LAUREN: I would say, don’t be scared to do what you love. Tap into what you are really interested in and find a career that aligns with that. I had always envisioned going to law school, that was my plan for myself and I am a very plan oriented person, so when I was so unhappy interning in Law, and coming to the realization that I didn’t think I wanted to do that as a career…that was a very scary thought. But if you have those plans and they turn out to not be what is most interesting to you, then don’t be afraid to find out what is interesting for you and follow that path because you never know where it will lead you. If you have enough will and determination to find out what it is [your passion] then you can make that happen for yourself. A career is a career, and it’s never going to be rainbows and sunshine all the time, and people get disappointed that they follow their dream, and then find out it’s actually a lot of hard work, but that’s just part of it. The good is going to out-way the bad if you ultimately love what you do.
*Photos by Joseph Kerins
Posted on April 3, 2013
Joseph and I sat down with someone we really admire a few weeks ago, Jena of ChiCity Fashion. Not only did she give us valuable advice about the real world…but now we know what restaurants to check out in Chicago. Success.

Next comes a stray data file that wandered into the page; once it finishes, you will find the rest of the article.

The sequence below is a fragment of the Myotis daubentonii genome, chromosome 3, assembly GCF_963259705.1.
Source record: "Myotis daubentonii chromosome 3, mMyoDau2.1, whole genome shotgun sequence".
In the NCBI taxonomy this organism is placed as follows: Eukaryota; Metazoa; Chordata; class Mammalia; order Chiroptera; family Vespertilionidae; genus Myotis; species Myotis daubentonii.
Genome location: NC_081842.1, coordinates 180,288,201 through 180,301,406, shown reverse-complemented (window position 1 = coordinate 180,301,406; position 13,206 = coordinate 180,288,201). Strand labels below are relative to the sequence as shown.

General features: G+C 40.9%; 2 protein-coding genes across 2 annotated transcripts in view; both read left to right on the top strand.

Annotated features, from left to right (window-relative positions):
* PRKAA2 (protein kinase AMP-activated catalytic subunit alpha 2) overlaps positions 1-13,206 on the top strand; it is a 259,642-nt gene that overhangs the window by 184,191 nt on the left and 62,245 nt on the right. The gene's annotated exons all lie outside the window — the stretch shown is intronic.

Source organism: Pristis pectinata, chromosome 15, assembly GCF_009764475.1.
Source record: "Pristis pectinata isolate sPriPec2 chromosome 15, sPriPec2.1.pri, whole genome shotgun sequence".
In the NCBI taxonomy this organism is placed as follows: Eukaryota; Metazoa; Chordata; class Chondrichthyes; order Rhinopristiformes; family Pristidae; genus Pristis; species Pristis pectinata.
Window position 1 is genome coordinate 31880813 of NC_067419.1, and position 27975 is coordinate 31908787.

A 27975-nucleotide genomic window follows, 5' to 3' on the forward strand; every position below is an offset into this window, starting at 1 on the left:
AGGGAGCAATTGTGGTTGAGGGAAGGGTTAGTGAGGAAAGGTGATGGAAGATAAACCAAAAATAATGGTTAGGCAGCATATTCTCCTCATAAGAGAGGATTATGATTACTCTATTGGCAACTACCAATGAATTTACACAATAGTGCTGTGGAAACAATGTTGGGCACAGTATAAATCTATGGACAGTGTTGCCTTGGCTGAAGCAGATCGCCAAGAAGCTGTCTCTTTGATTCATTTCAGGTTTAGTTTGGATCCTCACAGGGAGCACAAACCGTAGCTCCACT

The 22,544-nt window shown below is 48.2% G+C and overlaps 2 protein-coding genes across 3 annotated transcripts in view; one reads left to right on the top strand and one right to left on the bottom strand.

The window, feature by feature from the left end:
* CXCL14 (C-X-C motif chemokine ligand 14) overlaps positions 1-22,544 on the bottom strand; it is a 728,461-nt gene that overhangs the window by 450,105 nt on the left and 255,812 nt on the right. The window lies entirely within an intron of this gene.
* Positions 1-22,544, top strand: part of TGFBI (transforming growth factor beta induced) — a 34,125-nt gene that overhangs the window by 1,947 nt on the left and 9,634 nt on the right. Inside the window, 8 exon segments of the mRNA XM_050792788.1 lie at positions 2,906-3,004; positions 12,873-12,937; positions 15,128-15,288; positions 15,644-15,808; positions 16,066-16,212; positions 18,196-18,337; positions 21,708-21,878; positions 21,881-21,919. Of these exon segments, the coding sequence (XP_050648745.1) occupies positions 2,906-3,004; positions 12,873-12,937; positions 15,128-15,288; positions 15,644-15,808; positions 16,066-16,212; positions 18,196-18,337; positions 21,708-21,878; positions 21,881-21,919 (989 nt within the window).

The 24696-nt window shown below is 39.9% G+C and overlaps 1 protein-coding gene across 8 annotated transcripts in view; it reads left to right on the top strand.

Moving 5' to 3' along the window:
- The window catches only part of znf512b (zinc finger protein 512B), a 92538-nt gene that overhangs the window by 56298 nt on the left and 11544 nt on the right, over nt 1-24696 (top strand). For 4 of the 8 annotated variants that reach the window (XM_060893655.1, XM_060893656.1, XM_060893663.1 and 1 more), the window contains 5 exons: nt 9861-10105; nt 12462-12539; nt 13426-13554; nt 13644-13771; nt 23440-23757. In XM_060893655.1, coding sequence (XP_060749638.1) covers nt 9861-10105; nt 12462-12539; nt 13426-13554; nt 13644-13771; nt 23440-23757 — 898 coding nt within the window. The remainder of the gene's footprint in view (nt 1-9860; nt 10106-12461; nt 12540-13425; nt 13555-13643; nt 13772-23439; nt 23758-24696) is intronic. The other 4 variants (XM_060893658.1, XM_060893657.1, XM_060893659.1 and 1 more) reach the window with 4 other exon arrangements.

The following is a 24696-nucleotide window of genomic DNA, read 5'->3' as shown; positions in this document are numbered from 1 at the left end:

ALEX: So what did you study in school?
JENA: Marketing. I just knew that I wanted to do some kind of fashion marketing or apparel merchandising. I never wanted to do design because I knew that I’m creative, but I’ve never been good at art or sewing or anything like that. But I wanted to pick my school based on the school, not a specific program. I didn’t want to go to a specialty school I guess. I don’t even know why I went to Miami of Ohio, it’s so not me. Marketing was just the closest thing I could find that fit my interest in fashion.
ALEX: Did you start your blog in college, or after you graduated?